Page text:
Logo-Stand-Up MRI of Bensonhurst, P.C.
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Stand-Up MRI of Bensonhurst, P.C.
2671 86th Street
Brooklyn, NY, 11223
Tax ID: 11-3099661    NPI: 1093780058

Advantages of The Fonar Upright® Multi-Position MRI and Open Sky® MRI

Symptom–Specific Positional Scanning

Only the FONAR UPRIGHT® Multi-Position™ MRI (also known as the Stand-Up® MRI) can scan patients in the positions in which they Symptom Specific Positional Scanningexperience problems–sitting, standing, bending, leaning, as well as lying down. All other MRIs can only scan patients lying down. The UPRIGHT® MRI enables the patient to place himself in the position that generates the pain so that images can be acquired in that very position. Correctly identifying the pain-generating pathology can markedly improve patient surgical outcomes. In addition, it enables the surgeon to see all the pathology he has to address, not just the single-position, non-weight-bearing image provided by the conventional MRI. This enables the surgeon to see the full extent to which the disk herniation increases when the patient flexes or extends, or the extent to which the patient´s vertebra is sliding back and forth with body position.

Scanning With the Weight of The Body on the Spine and Other Joints

The UPRIGHT® MRI allows all parts of the body to be imaged with the normal weight of the body on the spine and other joints–an advantage that can lead to a more accurate diagnosis. Imaging the spine when it is fully loaded with the weight of the body, as compared to unloaded in a conventional lie–down MRI, is critical to an accurate diagnosis. As you can see from case studies, the source of back problems can be “missed” when the spine is not bearing the weight of the body and not imaged in the positions the spine normally occupies.

Whiplash Injuries

There are a growing number of patients who are sustaining dislocations of the cervical spine from automobile collision whiplash injuries of the head and neck. The UPRIGHT® MRI is needed to assess the extent to which the brain has been dislocated [descent of the tonsils of the cerebellum] into the opening in the bottom of the skull (foramen magnum). This critical assessment of the extent of brain herniation into the opening at the base of the skull (cerebellar tonsil ectopia, or CTE) can only be determined with the patient in the upright position so that the surgical repair of this herniation and the patient’s "drop attacks" can be eliminated.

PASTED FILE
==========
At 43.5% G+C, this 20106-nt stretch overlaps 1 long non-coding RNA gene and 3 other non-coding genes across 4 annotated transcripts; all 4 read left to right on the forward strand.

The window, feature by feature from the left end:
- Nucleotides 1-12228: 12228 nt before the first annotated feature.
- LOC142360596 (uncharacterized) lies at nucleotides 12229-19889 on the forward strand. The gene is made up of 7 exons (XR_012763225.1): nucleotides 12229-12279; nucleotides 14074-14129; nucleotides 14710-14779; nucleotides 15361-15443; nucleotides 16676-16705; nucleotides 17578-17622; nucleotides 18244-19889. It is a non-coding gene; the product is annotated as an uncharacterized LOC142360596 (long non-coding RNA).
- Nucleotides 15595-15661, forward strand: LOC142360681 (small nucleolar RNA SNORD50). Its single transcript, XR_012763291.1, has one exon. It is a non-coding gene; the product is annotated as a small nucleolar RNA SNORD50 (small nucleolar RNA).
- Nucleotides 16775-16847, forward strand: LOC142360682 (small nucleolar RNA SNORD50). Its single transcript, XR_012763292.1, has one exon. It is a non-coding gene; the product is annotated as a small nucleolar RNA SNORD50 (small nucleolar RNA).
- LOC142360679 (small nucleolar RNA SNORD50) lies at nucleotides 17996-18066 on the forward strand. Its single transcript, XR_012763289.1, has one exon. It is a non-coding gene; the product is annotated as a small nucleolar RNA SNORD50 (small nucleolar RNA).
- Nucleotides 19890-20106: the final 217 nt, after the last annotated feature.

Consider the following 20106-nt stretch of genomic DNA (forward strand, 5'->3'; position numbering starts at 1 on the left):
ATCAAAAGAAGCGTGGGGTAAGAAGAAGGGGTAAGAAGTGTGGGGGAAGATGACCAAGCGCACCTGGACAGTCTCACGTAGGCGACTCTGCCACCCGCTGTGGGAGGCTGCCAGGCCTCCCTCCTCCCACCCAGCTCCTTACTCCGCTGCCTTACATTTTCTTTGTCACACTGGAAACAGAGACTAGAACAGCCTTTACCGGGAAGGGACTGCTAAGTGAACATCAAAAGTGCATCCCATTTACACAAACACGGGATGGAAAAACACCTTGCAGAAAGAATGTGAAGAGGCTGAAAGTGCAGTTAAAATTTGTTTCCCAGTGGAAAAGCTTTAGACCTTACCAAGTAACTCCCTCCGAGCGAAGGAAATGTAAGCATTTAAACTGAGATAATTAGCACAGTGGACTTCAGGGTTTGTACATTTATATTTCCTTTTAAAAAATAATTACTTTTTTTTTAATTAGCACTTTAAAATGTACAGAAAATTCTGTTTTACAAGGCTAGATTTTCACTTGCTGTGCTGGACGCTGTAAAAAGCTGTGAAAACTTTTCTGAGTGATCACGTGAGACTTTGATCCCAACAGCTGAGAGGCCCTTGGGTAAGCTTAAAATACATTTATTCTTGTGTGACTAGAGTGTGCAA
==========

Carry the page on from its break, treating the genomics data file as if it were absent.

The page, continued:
Special Patient Needs

The UPRIGHT MRI routinely accommodates large patientsSome patients are unable to lie down for an MRI exam, including kyphotic patients or hospitalized patients with congestive heart failure. In the absence of UPRIGHT® MRI, these patients would be unable to receive the MRI examinations they need.

The UPRIGHT® MRI routinely accommodates large patients, many who simply did not fit into any other MRI. Our patient bed can handle patients weighing up to 500 pounds.

Pelvic Floor Dystrophy (PFD)

Pelvic Floor Dystrophy

Female patients, as a result of the inherent trauma of childbirth to their pelvic floor anatomy, will commonly suffer the consequences of PFD later in life. The symptoms of PFD are cystic prolapsed ("falling urinary bladder") and its chronic cystitis symptoms of urinary frequency, burning on urination, fever, and if unaddressed, chronic kidney inflammation (pyelonephritis). The patient must be upright to see it. It commonly returns to its normal position when the patient is recumbent and therefore is not diagnosed by the patient´s physician who examines her in the recumbent position. It affects 10 million women. The UPRIGHT® MRI readily visualizes the fallen bladder when these patients are upright, so that the surgeon has full image visualization of the anatomy that has to be repaired.

Unique Patient-Handling System

Open Ceiling

The FONAR UPRIGHT® MRI is equipped with our unique MRI–compatible motorized patient handling system that can move the patient into the magnet and place the anatomy of interest into the center of the magnet gap. It also can rotate the vertically–oriented patient into a horizontal position so the patient can be scanned lying down, as in a conventional MRI.